Elephants are magnificent creatures. While Western societies are used to seeing the giant mammals as attractions in zoos or carnivals, they actually play an important role in the everyday and religious lives of various Buddhist countries in Asia.
Unfortunately, this cultural and religious significance doesn’t make them immune to neglect or abuse. Proof of this can be found in the saddening photos of a seventy-year-old elephant in Sri Lanka.
Tikiiri is an elephant who is under the care of the Temple of the Sacred Tooth Relic in Kandy, Sri Lanka. Along with another sixty elephants, she was dressed in a fancy costume to participate in the Perahera Festival there.
Also called the Festival of the Tooth, the ten-day celebration is an annual Buddhist festival held to pay tribute to the Sacred Tooth Relic of Buddha which is kept at the temple in Kandy. Aside from the decorated animals, the festival features plenty of traditional dance performances.
However, what most festival-goers did not know is that one of the elephants in the festival was suffering underneath her flashy costume. This little-known fact was revealed in a timely Facebook post by the Save Elephant Foundation while the festival was still going on.
Beneath the surface
In time for World Elephant Day, the organization showed photos of an acutely malnourished Tikiiri, her rib cage clearly showing. They told the harrowing story of her working at the ten-day festival in her old age and concerning condition.
According to the Thailand-based group, Tikiiri was made to parade many miles for ten consecutive evenings for the Buddhist festival and worked late into the night. Even worse, she has to do this amidst the smoke and the noise of fireworks and festival goers.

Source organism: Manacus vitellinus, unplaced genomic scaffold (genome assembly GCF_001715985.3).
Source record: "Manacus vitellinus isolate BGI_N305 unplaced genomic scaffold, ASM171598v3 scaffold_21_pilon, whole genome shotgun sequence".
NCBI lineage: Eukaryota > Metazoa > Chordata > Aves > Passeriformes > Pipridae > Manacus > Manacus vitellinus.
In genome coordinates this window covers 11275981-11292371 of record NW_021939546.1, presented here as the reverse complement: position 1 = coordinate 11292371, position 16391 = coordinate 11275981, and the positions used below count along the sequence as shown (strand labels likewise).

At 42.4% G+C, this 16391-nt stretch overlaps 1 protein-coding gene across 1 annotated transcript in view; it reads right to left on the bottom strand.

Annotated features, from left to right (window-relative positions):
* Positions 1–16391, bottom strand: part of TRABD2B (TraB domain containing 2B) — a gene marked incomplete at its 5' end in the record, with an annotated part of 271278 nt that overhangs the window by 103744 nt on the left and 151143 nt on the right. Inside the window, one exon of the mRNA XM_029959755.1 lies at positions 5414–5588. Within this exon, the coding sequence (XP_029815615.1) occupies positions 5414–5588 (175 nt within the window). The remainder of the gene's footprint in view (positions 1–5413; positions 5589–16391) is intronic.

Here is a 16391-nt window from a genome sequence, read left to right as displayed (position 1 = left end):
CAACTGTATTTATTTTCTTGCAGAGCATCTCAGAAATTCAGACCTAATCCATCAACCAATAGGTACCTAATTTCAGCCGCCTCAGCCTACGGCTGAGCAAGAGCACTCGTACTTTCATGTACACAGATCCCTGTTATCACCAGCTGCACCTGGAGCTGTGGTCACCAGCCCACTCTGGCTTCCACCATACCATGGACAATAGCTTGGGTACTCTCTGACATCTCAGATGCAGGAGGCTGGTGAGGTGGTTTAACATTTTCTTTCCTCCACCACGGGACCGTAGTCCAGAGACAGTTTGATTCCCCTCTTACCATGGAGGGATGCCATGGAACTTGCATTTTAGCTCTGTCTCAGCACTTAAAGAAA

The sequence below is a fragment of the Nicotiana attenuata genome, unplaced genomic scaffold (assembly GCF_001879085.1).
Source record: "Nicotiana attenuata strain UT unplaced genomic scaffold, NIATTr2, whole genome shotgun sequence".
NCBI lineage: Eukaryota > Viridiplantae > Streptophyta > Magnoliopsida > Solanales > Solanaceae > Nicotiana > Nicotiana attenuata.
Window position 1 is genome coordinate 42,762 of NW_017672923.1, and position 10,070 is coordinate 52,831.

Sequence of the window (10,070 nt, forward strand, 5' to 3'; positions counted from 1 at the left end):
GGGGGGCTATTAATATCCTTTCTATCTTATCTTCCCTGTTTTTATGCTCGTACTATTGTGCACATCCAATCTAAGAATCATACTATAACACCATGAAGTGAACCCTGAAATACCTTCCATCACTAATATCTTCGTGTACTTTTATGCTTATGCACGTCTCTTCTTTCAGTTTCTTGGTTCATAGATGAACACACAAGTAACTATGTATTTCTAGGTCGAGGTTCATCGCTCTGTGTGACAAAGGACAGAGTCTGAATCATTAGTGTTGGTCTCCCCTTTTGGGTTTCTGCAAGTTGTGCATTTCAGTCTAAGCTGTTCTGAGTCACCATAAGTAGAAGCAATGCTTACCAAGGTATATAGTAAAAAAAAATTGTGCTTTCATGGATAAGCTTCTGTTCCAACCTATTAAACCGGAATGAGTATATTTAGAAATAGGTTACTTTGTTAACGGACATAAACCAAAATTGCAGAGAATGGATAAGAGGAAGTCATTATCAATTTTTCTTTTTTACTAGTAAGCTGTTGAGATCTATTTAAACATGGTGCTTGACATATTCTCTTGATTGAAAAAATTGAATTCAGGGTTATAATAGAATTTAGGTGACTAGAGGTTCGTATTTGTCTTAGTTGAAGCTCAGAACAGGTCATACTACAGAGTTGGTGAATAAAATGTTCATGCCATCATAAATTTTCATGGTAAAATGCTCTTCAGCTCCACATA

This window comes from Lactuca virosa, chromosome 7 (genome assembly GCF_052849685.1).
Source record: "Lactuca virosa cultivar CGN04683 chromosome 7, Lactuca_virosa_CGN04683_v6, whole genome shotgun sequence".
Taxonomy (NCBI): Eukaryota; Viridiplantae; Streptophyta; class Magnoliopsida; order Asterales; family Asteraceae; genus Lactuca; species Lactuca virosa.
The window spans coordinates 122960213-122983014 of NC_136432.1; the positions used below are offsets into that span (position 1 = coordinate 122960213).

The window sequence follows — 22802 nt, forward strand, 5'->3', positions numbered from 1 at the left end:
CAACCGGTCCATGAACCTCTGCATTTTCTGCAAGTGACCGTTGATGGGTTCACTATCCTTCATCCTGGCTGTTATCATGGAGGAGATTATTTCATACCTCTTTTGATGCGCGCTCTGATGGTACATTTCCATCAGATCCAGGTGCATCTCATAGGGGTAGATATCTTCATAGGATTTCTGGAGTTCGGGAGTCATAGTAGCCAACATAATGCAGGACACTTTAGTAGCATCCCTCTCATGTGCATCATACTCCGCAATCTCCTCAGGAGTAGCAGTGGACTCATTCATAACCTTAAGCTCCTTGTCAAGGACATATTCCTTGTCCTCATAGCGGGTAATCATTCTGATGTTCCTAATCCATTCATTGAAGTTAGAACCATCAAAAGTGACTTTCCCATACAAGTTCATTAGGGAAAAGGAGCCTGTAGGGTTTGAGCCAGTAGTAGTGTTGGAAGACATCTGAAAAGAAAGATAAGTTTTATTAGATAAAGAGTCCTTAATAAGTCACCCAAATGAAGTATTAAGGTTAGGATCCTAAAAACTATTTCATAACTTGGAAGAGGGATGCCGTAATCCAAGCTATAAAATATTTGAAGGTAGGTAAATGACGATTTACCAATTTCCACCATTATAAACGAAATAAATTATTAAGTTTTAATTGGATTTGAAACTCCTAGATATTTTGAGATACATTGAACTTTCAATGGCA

the Save Elephant Foundation wrote in the post.
“No one sees the tears in her eyes, injured by the bright lights that decorate her mask, no one sees her difficulty to step as her legs are short shackled while she walks. How can we call this [the festival] a blessing, or something holy, if we make other lives to suffer?”
Wanting to help Tikiiri, the organization urged people to write to the country’s Prime Minister to address the poor elephant’s condition. They also appealed to the Buddhist teachings of following the paths of compassion and kindness.
Outpouring of concern
Since its original posting, the photos of Tikiiri has caught the attention of people from all around the world.
Many wondered if there was a petition they could sign to help.
A Change.org petition has actually been started for Tikiiri. It was made by Joanna Davidson and called for the saving of the elderly elephant from abuse. The petition has already been signed by 45,500 people and is nearing its goal of 50,000 signatures.
Meanwhile, a spokesperson for the temple of the Sacred Tooth Relic has told the Metro that the elephant has actually been observed by a veterinarian specializing in elephants and that they care about the animals in the festival.
According to statistics from Cultural Survival, there are an estimated 3,000 elephants living in the wild in Sri Lanka. They mostly live in the country’s national parks. There are many more in captivity.
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